Introduction by Chris Kornman
This coffee is produced by family owned farms organized around the Koperasi Kopi Gayo Organic cooperative (KKGO), located in the Takengon highlands of the Aceh province on the island of Sumatra, Indonesia. This region of Indonesia is also referred to as the Gayo land because the coffee farmers are from the Gayonese ethnic group. A high percentage of farmers, typically from the most remote villages of the Takengon highlands, are widows who lost their husbands during periods of conflict in Aceh. These families are also in the process of rebuilding after an earthquake in 2013.
Green Analysis by Chris Kornman
One of the best things about coffee is that there’s always more to learn. My relatively limited exposure to good Sumatran coffee has been somewhat broadened since working with Royal. Take this coffee for example. In a lot of ways it’s a troublemaker – very high moisture content and water activity, relatively low density and large screen size. Yet in spite of all these rogue variables, this is a pretty nice coffee. Specs below, because #opensourcecoffee. Read on for some thoughts on roasting.
Roast Analysis by Chris Kornman
Traditional roasts of Sumatran coffees (to broadly overgeneralize a large and diverse producing region) tend towards the longer, darker side. In fact, our founder Bob Fulmer jotted down a few thoughts on dark roasting and Royal’s intentional sourcing back in 2006 here (from the deep blog vault!).
There are undoubtedly a plethora of reasons coffees like this offering respond well to post-crack development. Wet hulling alters the way the coffee dries, affecting its moisture and density in such a way as to require fundamentally different heat application when roasting. The flavors imparted by local varieties, common practices, and the terroir are also frequently enhanced by a touch of roast.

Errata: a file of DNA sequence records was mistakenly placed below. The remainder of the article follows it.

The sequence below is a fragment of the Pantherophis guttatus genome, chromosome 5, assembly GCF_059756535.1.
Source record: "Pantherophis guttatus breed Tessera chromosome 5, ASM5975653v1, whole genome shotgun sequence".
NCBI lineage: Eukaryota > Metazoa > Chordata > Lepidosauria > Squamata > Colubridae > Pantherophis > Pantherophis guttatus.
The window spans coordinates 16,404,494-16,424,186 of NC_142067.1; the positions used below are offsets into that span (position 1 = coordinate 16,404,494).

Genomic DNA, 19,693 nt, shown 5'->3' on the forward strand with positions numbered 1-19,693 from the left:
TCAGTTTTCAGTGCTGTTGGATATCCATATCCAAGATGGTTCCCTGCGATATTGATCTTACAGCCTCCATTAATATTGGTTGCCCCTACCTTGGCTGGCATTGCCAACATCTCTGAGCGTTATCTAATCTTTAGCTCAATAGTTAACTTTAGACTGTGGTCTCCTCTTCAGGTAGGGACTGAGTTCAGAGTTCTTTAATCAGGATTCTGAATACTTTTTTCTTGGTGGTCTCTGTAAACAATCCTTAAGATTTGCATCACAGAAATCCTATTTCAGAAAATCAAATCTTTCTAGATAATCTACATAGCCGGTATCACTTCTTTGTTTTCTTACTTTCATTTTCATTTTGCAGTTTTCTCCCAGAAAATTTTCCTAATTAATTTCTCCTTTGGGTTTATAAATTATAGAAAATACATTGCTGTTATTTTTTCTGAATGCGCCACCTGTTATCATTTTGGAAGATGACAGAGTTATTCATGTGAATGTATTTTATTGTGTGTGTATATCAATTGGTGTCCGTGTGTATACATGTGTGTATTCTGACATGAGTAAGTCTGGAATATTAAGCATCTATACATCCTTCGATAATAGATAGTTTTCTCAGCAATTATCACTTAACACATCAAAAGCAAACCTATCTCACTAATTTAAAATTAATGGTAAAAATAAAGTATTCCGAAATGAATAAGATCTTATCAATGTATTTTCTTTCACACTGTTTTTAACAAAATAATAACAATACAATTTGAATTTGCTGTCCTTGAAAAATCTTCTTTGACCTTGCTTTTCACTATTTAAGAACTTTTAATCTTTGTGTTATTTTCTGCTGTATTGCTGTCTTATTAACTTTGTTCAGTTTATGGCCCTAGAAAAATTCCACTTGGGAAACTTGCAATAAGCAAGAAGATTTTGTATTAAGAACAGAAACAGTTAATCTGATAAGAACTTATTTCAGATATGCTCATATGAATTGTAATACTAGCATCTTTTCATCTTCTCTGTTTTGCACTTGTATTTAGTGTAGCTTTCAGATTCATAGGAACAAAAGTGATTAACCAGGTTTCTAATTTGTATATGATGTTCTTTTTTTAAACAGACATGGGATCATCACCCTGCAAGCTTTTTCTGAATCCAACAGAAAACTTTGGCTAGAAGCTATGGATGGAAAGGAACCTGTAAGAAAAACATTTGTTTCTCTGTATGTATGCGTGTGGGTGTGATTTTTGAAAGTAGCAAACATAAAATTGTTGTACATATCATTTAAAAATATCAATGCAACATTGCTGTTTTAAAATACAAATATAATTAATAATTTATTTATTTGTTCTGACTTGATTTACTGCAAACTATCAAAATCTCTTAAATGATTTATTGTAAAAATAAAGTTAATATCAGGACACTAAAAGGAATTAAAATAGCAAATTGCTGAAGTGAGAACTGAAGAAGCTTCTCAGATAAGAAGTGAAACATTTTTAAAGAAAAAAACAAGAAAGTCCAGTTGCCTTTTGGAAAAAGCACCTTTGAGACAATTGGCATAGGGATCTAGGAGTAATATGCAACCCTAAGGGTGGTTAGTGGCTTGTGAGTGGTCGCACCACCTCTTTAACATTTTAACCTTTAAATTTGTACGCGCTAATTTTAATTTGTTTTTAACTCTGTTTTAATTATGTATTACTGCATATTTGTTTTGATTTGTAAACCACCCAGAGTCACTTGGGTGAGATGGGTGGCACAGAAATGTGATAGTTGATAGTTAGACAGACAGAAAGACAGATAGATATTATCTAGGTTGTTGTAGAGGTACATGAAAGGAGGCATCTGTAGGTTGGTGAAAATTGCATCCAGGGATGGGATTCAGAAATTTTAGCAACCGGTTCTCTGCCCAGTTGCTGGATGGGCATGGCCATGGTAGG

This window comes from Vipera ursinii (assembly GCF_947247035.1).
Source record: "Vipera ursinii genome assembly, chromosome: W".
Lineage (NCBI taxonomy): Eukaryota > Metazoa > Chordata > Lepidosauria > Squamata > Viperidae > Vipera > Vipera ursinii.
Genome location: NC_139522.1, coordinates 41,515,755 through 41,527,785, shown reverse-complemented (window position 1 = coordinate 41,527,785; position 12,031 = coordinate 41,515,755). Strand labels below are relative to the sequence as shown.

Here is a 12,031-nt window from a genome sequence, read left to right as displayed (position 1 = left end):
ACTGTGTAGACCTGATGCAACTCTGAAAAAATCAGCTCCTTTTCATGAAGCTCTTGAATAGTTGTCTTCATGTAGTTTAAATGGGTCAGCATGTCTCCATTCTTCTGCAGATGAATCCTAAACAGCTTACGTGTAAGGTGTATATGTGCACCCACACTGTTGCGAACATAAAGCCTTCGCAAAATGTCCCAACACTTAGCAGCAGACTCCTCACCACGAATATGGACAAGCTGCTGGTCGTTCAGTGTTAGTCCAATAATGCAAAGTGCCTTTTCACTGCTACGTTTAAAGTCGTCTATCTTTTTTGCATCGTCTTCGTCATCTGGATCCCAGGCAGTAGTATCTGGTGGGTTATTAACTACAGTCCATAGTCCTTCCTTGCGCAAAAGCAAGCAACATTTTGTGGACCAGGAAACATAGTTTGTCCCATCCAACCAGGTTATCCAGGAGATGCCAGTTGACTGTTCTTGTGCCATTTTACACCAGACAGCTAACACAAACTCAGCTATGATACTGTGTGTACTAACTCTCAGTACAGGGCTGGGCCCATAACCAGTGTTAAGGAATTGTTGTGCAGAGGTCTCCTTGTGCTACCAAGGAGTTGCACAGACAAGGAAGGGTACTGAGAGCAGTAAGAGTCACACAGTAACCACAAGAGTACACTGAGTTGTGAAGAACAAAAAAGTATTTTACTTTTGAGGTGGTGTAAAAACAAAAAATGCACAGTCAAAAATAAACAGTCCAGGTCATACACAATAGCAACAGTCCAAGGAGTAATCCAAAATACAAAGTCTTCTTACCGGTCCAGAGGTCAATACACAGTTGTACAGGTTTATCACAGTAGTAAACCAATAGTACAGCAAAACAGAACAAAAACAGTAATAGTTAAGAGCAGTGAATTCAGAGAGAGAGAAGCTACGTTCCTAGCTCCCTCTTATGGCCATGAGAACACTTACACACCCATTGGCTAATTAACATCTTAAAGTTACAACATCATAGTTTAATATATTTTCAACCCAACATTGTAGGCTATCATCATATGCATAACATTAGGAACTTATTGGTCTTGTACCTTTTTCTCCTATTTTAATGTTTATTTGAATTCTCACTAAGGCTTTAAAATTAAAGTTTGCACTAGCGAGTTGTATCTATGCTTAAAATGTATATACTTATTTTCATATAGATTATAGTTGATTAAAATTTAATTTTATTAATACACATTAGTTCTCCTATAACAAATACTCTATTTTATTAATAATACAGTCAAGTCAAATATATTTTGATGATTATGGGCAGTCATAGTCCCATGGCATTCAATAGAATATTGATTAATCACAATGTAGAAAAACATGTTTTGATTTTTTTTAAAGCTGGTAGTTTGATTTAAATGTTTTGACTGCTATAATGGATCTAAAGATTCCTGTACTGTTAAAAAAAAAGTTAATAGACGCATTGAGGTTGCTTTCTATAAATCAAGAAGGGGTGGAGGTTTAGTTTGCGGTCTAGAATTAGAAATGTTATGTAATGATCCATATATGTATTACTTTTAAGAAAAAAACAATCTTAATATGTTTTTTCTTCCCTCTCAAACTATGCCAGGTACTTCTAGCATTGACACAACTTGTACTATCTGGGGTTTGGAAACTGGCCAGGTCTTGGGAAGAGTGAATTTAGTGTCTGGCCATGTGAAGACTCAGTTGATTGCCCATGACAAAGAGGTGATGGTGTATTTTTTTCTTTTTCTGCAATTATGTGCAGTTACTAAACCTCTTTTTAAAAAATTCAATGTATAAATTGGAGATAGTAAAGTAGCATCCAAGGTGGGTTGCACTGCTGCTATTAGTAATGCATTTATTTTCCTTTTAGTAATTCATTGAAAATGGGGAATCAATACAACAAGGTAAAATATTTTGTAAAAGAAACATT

In these ways, this coffee is less of a rebel and more of a conformist. I took two stabs at longish (especially for the tabletop Probatino) and darkish roasts this week. My first roast (Pr-0247, gray below) started low and slow, using incremental gas adjustments throughout Maillard, maintaining a pretty steady rate of rise throughout the majority of the roast, and backing off incrementally during first crack to extend caramelization. I ended the roast as the coffee appeared glossy brown, just prior to the start of second crack. The 64.49 ColorTrack reading was favored by some of our more third-wave-leaning cuppers (including myself). The coffee offered some mild acids that reminded me of kiwifruit while preserving a sugar-browning sweetness for balance.
Roast number two (PR-248, red below) was a nod to the dark side, starting hot and using minimal flame adjustments until second crack. The coffee loses so much weight and density once it begins caramelizing, there’s really no need to keep the pressure on once you get past 400° F. I brought the coffee into second crack and let it roll briefly as it fell in the cooling tray; it ColorTracked at 68.43, on the light side for a French Roast. The sweetness remained, but the acidity was more or less absent and the flavors tended more toward roasted red pepper, peat smoke, and fudge.